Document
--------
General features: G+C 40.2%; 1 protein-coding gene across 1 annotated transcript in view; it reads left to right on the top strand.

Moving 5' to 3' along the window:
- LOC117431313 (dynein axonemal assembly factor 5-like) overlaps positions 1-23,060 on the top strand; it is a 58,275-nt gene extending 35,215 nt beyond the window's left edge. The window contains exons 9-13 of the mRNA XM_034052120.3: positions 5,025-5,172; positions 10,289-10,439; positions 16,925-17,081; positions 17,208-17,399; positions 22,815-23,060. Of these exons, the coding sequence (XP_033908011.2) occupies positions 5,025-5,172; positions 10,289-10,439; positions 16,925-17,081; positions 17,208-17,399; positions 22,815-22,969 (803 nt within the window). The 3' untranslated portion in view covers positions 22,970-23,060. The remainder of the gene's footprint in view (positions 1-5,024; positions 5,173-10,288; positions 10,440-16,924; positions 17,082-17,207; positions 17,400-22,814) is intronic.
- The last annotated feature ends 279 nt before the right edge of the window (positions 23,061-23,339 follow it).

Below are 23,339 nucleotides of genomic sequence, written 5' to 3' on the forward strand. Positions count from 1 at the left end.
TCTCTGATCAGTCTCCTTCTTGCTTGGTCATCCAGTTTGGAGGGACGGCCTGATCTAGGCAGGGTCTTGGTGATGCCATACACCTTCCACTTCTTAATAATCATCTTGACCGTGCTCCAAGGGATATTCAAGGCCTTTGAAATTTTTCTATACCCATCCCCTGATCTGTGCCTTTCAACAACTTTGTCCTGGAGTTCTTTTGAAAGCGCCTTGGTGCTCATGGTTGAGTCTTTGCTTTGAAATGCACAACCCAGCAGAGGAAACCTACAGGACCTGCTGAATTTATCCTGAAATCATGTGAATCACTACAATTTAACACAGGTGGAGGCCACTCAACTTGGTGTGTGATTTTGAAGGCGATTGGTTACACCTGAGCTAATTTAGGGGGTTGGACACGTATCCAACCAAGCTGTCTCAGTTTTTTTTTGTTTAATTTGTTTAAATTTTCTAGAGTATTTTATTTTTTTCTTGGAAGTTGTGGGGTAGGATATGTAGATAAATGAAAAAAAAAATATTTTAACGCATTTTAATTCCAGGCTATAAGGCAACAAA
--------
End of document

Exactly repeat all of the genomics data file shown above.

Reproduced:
General features: G+C 40.2%; 1 protein-coding gene across 1 annotated transcript in view; it reads left to right on the top strand.

Moving 5' to 3' along the window:
- LOC117431313 (dynein axonemal assembly factor 5-like) overlaps positions 1-23,060 on the top strand; it is a 58,275-nt gene extending 35,215 nt beyond the window's left edge. The window contains exons 9-13 of the mRNA XM_034052120.3: positions 5,025-5,172; positions 10,289-10,439; positions 16,925-17,081; positions 17,208-17,399; positions 22,815-23,060. Of these exons, the coding sequence (XP_033908011.2) occupies positions 5,025-5,172; positions 10,289-10,439; positions 16,925-17,081; positions 17,208-17,399; positions 22,815-22,969 (803 nt within the window). The 3' untranslated portion in view covers positions 22,970-23,060. The remainder of the gene's footprint in view (positions 1-5,024; positions 5,173-10,288; positions 10,440-16,924; positions 17,082-17,207; positions 17,400-22,814) is intronic.
- The last annotated feature ends 279 nt before the right edge of the window (positions 23,061-23,339 follow it).

Below are 23,339 nucleotides of genomic sequence, written 5' to 3' on the forward strand. Positions count from 1 at the left end.
TCTCTGATCAGTCTCCTTCTTGCTTGGTCATCCAGTTTGGAGGGACGGCCTGATCTAGGCAGGGTCTTGGTGATGCCATACACCTTCCACTTCTTAATAATCATCTTGACCGTGCTCCAAGGGATATTCAAGGCCTTTGAAATTTTTCTATACCCATCCCCTGATCTGTGCCTTTCAACAACTTTGTCCTGGAGTTCTTTTGAAAGCGCCTTGGTGCTCATGGTTGAGTCTTTGCTTTGAAATGCACAACCCAGCAGAGGAAACCTACAGGACCTGCTGAATTTATCCTGAAATCATGTGAATCACTACAATTTAACACAGGTGGAGGCCACTCAACTTGGTGTGTGATTTTGAAGGCGATTGGTTACACCTGAGCTAATTTAGGGGGTTGGACACGTATCCAACCAAGCTGTCTCAGTTTTTTTTTGTTTAATTTGTTTAAATTTTCTAGAGTATTTTATTTTTTTCTTGGAAGTTGTGGGGTAGGATATGTAGATAAATGAAAAAAAAAATATTTTAACGCATTTTAATTCCAGGCTATAAGGCAACAAA